About six months ago, I made a change. I decided to try on vegetarianism for size. I get on these little bandwagons every now and then... so I fully expected myself to fall off this one in due time. I thought sure I’d succumb to a random chicken nugget or a pepperoni.... But I wanted to try to live a cleaner life, which for me meant giving up eating most animal flesh. I decided to give myself a little leeway, however. I allowed myself to occasionally eat fish. I figured if Jesus was OK with it, I could be too. Plus, going full-on vegetarian was a little intimidating for me. I don’t call myself a pescatarian, because I very very rarely partake in fish these days. But I do allow myself the option. So I suppose you could call me a pescatarian if you like, or a slightly hypocritical vegetarian. But I digress...
I made this lifestyle shift in the spring after reading Alicia Silverstone’s book The Kind Diet and watching part of Michael Pollan’s eye-opening documentary Food Inc. For a long time, my family had been eating a mostly vegetarian diet and didn’t really realize it. We rarely incorporated meat, and hardly ever red meat, into our diet. But we did have our weekend barbecues and as an Italian gal, I loved my sausage and prosciutto. But I never felt quite right after eating a meat-laden dinner. I felt heavy, sluggish, bloated and just generally gross.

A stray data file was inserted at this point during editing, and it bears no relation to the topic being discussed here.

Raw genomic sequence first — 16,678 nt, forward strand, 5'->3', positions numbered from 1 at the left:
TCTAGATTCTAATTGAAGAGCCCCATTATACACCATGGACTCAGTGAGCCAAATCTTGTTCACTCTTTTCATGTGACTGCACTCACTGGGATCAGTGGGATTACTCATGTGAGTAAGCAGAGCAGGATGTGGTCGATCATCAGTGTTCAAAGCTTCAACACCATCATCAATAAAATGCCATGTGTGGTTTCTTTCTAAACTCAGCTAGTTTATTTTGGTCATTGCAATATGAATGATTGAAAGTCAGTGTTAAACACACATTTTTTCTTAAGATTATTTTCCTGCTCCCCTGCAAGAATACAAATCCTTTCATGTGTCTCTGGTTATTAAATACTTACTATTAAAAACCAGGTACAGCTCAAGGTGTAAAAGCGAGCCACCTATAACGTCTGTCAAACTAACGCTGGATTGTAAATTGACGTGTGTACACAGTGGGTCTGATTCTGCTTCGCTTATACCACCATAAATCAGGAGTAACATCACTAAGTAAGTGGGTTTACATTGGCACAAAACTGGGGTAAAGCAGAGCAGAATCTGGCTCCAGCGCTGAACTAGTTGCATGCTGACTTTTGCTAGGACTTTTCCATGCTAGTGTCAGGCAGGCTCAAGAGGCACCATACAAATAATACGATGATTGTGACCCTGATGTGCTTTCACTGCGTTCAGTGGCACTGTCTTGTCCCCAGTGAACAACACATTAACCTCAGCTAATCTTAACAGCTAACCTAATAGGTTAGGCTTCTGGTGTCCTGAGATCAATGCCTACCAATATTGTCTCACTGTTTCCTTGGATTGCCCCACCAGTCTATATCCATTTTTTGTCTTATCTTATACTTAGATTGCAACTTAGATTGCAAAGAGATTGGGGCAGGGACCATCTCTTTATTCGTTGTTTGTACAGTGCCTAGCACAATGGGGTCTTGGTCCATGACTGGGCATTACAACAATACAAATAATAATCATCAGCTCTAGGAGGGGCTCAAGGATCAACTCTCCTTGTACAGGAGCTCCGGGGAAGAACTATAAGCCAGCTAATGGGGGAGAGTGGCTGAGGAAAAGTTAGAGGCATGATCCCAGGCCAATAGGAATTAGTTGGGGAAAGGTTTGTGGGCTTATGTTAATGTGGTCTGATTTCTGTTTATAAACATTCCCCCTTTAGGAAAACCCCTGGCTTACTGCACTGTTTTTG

My motives for giving up meat were strictly health-related in the beginning. I wanted to feel better and be leaner. But the longer I’ve gone sans meat, the more I appreciate the humanity of it. I can’t imagine eating the flesh of a cow or a pig now. I can’t justify their slaughter for my personal pleasure — especially since I know that pleasure is fleeting but that animal’s demise is permanent.
I’ve noticed since converting to a mostly vegetarian diet, that I feel better, my skin is clearer, and my body functions more efficiently. I even sleep better at night (literally and figuratively).
I’m by no means becoming one of those preachy, strict, paint-wielding vegetarians who shakes fingers at hamburger eaters and disfigures fur coats. I don’t hug trees in my back yard, worship Jerry Garcia or wear Birkenstocks on a regular basis.
I don’t flash the peace sign to everyone who walks by either. But I do feel more at peace and generally happier. If indeed our bodies are temples, I am so glad I’m no longer filling mine with animal flesh. I’ve spruced up this temple.
I encourage everyone to give up meat at least one day a week just to experience something different. Have a Meat-Free Monday so that you can explore all of the wonderful other options there are out there, like a veggie quinoa pilaf or red beans and rice or a hearty vegetarian minestrone. You’ll be surprised how good you feel — literally and figuratively!